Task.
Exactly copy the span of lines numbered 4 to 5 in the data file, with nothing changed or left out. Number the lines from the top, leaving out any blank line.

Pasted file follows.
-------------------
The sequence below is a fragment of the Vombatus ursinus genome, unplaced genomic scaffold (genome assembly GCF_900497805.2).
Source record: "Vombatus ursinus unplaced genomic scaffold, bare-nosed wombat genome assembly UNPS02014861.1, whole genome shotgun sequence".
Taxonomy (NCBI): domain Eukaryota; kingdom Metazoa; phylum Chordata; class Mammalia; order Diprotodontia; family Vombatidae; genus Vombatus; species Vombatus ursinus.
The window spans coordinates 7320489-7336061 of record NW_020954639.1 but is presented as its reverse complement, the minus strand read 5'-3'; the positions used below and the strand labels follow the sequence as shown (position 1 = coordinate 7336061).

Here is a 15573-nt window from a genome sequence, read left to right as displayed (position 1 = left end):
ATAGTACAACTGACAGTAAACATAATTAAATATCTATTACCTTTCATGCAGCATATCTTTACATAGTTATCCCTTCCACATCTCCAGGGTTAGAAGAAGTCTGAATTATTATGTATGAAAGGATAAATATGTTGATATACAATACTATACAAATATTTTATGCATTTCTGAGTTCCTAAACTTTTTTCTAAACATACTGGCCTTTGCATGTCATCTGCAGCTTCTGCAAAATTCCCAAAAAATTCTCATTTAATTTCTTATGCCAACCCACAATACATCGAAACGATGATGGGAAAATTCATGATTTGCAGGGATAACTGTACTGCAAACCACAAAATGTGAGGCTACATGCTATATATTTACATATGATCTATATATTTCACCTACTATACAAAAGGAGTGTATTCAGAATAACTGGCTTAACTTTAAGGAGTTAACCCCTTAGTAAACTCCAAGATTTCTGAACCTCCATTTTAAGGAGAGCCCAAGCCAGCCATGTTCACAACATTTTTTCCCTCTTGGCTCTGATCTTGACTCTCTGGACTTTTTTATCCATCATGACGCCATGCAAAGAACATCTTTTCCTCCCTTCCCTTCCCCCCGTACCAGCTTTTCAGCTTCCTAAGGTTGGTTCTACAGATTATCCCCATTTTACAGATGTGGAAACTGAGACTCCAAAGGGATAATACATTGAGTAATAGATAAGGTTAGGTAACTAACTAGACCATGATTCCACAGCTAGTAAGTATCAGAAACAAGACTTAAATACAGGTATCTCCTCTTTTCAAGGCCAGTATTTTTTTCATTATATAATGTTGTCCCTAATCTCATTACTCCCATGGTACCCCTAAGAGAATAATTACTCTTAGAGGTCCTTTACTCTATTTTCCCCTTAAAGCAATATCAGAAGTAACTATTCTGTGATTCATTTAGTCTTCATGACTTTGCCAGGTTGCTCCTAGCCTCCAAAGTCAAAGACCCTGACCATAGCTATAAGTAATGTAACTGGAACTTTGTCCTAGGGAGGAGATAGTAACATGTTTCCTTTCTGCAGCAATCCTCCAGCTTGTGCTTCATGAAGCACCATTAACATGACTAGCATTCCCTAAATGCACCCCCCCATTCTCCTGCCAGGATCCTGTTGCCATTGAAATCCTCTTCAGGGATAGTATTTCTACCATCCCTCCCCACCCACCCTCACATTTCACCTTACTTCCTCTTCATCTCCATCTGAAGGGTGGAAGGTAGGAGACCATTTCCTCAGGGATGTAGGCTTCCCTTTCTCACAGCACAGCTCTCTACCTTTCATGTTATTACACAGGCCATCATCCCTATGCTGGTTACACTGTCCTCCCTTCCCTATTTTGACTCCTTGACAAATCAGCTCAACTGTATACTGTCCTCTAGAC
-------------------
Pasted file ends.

The window spans coordinates 7320489-7336061 of record NW_020954639.1 but is presented as its reverse complement, the minus strand read 5'-3'; the positions used below and the strand labels follow the sequence as shown (position 1 = coordinate 7336061).

Here is a 15573-nt window from a genome sequence, read left to right as displayed (position 1 = left end):